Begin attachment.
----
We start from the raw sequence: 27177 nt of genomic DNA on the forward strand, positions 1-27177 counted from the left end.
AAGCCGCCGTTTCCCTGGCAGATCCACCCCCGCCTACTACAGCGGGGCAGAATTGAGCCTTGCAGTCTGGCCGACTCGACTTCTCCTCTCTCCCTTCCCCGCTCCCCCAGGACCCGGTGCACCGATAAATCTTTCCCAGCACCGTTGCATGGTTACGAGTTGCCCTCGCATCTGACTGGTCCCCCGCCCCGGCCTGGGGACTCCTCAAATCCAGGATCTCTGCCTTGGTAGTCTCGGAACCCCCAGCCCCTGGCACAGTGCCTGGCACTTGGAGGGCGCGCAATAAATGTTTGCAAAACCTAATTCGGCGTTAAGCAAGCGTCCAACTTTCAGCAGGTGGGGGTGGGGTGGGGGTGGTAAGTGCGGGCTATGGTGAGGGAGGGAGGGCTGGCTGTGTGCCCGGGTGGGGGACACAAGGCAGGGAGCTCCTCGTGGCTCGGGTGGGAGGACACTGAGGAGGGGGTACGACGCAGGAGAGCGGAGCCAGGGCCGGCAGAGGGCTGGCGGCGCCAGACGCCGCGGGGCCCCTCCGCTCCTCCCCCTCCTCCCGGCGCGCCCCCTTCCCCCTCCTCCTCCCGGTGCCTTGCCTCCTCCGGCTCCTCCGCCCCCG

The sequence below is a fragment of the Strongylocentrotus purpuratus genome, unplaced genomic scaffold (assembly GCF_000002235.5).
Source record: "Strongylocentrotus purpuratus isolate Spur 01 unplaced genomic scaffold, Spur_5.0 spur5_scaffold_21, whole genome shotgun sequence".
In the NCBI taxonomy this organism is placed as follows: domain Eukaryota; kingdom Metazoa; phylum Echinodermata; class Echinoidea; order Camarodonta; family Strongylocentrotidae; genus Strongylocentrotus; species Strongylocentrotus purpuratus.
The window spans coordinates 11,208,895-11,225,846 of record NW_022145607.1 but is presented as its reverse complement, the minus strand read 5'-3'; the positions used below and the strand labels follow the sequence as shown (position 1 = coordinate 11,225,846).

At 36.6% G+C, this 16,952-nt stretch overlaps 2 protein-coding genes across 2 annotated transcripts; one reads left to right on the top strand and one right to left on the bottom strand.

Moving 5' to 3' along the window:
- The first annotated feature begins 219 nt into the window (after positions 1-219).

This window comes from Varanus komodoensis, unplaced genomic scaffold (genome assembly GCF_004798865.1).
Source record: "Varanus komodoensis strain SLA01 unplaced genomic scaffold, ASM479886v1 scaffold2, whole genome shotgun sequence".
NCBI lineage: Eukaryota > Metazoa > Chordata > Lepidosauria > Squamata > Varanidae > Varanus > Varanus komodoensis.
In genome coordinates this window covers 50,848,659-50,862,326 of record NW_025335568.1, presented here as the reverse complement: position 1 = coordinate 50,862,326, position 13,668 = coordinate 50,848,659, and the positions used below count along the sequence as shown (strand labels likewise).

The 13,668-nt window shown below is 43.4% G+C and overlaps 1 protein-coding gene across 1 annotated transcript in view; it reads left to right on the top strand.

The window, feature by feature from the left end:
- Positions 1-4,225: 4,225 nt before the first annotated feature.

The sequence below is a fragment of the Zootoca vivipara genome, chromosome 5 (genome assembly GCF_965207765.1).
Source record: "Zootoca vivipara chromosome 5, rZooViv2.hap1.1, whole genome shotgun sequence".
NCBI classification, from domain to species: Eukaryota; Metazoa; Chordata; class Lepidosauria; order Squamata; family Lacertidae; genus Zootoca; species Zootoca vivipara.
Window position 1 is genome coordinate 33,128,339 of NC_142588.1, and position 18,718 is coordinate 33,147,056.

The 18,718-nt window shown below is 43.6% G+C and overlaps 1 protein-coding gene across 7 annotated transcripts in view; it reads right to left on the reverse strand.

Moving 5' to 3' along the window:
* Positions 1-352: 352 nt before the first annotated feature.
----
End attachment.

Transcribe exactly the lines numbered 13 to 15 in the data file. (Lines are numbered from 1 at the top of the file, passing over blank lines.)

In genome coordinates this window covers 50,848,659-50,862,326 of record NW_025335568.1, presented here as the reverse complement: position 1 = coordinate 50,862,326, position 13,668 = coordinate 50,848,659, and the positions used below count along the sequence as shown (strand labels likewise).

The 13,668-nt window shown below is 43.4% G+C and overlaps 1 protein-coding gene across 1 annotated transcript in view; it reads left to right on the top strand.

The window, feature by feature from the left end: